A Scriptural Test To Take Before You Post A Comment Online

WLO_doinggoodFive years ago, after I was arrested, there were numerous newspaper and online articles written about me.  The arrest and even the articles themselves were not nearly as painful as the comments from Internet readers.  Men and women who never met me and who never really knew the true story of what happened felt free to let their comments fly like popcorn kernels bursting in a hot microwave.  I quickly learned not to read the comments in those articles, but I also learned the value of withholding some of my own article, blog and Facebook comments.  Even if my judgments are correct, what do I really gain by putting someone in their place through a social media comment?

Although the Scripture’s teaching on how to do good to our enemies never changes, our day to day application of doing good has some new dimensions in this Internet age.  We can now have enemies whom we’ve never met with whom we can instantly interact on a very personal level.  When we engage in this type of Internet communication, however, two problems often arise.

  1. Tone and Feeling are Hard to Detect – This is true especially in e-mail communication.  E-mails can often be direct and to the point while things like feeling, heart and attitude are left to the interpretation of the reader.  And if an e-mail is interpreted to be negative, our temptation is to automatically trump the negative e-mail by sending back something a bit more vitriolic in nature.
  2. It’s easier to be unkind with electronic communication – It is much easier to write something unkind about someone than to say that same thing to the person’s face.  With face to face communication, I may still think that person is dead wrong, but I’ll naturally modulate my communication based on their ongoing response to what I’m sharing. I’ll also care about changing their opinion for the right reasons, rather than just to point out that I’m right.

A few weeks ago a brave Facebook friend posted about her divorce.  She had friends and a pastor who were already walking with her through this painful time, but she wanted to share more openly with others and ask for prayer.  Almost anticipating the oncoming barrage of well-meaning advice and not so well-meaning criticism she posted this,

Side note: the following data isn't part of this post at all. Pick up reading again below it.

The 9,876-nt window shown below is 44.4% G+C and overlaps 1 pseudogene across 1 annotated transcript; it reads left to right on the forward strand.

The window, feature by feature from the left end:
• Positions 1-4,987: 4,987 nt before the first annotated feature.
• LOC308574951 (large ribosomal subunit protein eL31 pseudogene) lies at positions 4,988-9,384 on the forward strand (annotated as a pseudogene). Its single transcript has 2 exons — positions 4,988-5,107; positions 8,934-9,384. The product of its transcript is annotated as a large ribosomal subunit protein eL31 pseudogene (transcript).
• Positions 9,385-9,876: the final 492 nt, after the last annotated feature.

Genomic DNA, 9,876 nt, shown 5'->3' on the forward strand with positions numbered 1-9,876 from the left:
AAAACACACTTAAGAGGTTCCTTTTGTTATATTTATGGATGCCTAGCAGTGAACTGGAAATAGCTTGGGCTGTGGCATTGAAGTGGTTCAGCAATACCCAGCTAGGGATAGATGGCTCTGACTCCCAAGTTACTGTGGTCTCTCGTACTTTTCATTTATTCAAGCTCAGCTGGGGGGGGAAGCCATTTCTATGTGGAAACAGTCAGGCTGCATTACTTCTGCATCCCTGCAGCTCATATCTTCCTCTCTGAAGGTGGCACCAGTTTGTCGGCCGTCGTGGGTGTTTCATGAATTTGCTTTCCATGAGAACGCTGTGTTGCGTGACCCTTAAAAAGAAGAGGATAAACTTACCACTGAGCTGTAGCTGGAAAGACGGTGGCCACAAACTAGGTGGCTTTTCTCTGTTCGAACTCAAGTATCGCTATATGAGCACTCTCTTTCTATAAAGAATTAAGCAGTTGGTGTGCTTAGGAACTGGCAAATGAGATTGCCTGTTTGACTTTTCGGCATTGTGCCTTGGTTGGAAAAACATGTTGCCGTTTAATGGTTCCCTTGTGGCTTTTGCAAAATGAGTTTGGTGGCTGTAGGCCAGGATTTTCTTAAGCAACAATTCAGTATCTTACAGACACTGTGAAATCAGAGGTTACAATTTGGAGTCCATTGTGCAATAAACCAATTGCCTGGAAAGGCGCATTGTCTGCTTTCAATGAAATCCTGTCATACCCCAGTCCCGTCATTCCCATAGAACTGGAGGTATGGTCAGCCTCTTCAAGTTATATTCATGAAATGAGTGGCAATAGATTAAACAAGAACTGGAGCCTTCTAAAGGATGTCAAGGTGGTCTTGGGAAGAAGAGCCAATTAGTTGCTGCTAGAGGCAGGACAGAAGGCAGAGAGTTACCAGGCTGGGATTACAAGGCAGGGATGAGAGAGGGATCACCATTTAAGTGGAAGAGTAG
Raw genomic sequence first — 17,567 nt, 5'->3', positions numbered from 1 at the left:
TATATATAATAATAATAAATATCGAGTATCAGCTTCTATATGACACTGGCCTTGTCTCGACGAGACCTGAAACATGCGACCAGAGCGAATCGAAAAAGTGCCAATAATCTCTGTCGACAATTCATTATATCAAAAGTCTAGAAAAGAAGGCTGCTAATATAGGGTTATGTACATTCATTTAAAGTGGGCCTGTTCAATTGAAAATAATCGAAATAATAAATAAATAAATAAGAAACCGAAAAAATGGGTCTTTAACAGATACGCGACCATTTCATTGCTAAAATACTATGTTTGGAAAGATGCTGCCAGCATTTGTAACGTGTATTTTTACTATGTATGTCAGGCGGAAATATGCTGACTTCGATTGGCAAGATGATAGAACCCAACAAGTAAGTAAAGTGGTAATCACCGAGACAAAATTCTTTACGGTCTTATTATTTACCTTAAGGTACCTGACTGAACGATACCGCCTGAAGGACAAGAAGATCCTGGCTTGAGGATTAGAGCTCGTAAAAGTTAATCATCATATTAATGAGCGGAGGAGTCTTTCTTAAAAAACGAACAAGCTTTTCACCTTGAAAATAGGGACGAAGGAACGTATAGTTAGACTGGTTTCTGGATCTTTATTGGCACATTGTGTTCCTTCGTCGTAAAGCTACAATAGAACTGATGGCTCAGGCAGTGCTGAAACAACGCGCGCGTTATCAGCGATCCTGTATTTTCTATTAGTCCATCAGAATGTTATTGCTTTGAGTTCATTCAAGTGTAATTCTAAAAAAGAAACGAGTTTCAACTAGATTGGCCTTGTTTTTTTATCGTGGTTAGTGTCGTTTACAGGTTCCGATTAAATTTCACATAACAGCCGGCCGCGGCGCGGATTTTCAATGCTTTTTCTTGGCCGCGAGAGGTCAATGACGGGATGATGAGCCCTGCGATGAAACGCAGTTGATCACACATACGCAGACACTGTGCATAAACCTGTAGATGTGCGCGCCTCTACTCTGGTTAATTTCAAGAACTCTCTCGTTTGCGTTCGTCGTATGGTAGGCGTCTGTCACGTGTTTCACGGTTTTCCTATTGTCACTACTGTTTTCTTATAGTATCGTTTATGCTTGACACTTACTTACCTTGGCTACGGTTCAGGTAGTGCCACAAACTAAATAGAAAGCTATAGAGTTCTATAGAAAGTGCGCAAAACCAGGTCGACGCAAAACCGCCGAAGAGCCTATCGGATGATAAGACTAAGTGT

Unsolicited advice, even well-meaning, can sting and feel like I’m being kicked while I’m down.  However, give advice freely if I ask for it, which I happen to be doing a lot, mainly because I’ve never walked through this before and I’m a bit clueless.  No one can know all the details of any situation.  If you want to, you can ask me the questions that you’re wondering deep down, and then listen with gentleness.  And please, hand it over to Jesus.  He’s the only one who truly knows my heart in this situation.

I’m not encouraging you to refrain from commenting on online articles and social media.  But I’m asking you to examine what you write in light of Scripture.  For example, how would your Facebook comments look different in light of Romans 14:17?  Or how would you read that internet newspaper article different in light of Matthew 5:44?

Whether it’s an enemy or even a friend, it can be easy to hurt someone through an offhand social media comment.  And if you feel the urge to say something hurtful online, in the words of my friend, “Please, hand it over to Jesus.”

About tdillmuth

Pastor Timothy Dillmuth is the Discipleship Pastor of Voice of the Martyrs Korea. He oversees Underground University, a missionary training school for North Korean defectors, and does discipleship training with Christians from all over the world. Pastor Tim received a bachelor's degree from Zion Bible College and an M.Div. from Regent University. He lives with his wife, Melissia and their three children in Seoul, South Korea.
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5 Responses to A Scriptural Test To Take Before You Post A Comment Online

  1. “In the multitude of words sin is not lacking, but he who restrains his lips is wise.” Proverbs 10:19 This is why I am no longer on Facebook or any other social media sight. It all becomes “blah, blah, blah”–and a lot of negative and unproductive “blah” at that, lol! If I have something to say to someone, I prefer to do it personally, and not via a public forum. When I read about situations that are difficult, I try to take the time to stop and pray for everyone involved. That is a lot more productive than me leaving yet another comment. :>}

    • tdillmuth says:

      Thanks for the “good” blog comment 🙂 – I’m glad to see that you have really thought this through and have taken steps to make a positive impact on the situation!

  2. Pingback: You Won’t Believe What My Bible College Professor Said – Share This On Facebook! | Do the Word

  3. Linda says:

    We have a rule/guideline with comments…the writer must demonstrate that he followed the process outlined in Matthew 18. Someone once posted an opinion about a famous person & we wee reminded that the bible treats all persons equally. Fame doesn’t exempt a person from being treated as Jesus would treat all persons. …this has also helped us check our motives.

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